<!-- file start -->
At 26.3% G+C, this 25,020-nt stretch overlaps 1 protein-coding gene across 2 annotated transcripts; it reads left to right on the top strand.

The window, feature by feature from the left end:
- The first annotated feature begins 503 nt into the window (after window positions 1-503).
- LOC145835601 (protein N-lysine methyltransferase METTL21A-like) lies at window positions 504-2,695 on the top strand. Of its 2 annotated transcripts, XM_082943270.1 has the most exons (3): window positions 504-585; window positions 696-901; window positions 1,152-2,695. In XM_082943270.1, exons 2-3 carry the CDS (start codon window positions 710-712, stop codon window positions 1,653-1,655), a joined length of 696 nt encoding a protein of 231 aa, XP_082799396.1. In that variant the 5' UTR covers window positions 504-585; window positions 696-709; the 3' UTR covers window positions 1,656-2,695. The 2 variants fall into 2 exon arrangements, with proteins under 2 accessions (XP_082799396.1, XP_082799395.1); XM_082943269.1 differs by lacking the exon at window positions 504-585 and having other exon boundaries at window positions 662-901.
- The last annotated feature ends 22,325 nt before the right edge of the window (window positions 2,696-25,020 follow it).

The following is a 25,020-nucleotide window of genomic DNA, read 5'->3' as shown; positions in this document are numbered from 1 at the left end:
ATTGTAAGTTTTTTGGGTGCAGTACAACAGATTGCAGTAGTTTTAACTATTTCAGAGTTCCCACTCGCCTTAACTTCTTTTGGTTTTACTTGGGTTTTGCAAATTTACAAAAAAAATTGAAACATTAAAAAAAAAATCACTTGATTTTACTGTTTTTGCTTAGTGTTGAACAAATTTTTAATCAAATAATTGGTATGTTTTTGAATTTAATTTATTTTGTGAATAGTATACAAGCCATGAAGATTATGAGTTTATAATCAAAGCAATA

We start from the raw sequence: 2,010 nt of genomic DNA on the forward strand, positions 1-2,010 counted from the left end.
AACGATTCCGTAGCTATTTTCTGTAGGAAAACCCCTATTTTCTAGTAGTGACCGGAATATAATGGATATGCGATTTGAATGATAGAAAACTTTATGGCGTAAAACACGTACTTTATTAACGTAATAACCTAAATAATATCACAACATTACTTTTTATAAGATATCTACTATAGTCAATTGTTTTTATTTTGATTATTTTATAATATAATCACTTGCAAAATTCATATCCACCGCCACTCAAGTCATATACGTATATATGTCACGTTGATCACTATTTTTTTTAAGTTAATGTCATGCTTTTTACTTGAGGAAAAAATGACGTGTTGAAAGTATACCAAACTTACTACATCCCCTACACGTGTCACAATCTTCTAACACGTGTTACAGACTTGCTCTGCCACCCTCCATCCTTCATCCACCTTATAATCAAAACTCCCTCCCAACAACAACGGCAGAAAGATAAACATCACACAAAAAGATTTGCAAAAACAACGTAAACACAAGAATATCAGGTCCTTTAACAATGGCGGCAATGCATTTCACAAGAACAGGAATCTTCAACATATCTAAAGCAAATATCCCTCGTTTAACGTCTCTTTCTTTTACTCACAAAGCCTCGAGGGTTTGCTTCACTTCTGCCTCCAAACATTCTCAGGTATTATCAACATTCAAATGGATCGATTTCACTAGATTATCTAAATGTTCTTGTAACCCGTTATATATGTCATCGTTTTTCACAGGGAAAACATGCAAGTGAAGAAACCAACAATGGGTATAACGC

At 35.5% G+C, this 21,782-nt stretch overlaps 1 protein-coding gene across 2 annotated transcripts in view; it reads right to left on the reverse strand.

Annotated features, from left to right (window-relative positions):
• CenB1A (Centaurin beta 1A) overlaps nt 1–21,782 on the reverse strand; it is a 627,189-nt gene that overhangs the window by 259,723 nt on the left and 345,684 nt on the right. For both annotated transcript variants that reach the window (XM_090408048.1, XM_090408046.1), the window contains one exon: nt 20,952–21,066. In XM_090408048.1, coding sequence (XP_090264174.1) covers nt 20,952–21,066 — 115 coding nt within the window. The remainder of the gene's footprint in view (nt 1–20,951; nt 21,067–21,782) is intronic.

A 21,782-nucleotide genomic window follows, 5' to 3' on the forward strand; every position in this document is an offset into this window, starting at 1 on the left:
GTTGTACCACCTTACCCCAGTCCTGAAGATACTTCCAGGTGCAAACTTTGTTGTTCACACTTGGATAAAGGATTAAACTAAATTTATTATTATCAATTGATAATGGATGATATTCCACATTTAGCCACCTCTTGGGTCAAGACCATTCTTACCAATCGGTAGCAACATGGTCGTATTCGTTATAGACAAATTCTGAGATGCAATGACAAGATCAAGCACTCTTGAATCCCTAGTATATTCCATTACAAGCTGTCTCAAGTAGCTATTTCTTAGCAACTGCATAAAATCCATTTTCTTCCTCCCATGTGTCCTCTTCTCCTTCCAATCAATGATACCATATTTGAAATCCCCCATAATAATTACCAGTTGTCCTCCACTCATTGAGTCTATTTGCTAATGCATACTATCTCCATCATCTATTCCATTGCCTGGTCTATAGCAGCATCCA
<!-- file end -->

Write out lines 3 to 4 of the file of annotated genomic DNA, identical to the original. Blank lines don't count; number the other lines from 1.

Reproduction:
- The first annotated feature begins 503 nt into the window (after window positions 1-503).
- LOC145835601 (protein N-lysine methyltransferase METTL21A-like) lies at window positions 504-2,695 on the top strand. Of its 2 annotated transcripts, XM_082943270.1 has the most exons (3): window positions 504-585; window positions 696-901; window positions 1,152-2,695. In XM_082943270.1, exons 2-3 carry the CDS (start codon window positions 710-712, stop codon window positions 1,653-1,655), a joined length of 696 nt encoding a protein of 231 aa, XP_082799396.1. In that variant the 5' UTR covers window positions 504-585; window positions 696-709; the 3' UTR covers window positions 1,656-2,695. The 2 variants fall into 2 exon arrangements, with proteins under 2 accessions (XP_082799396.1, XP_082799395.1); XM_082943269.1 differs by lacking the exon at window positions 504-585 and having other exon boundaries at window positions 662-901.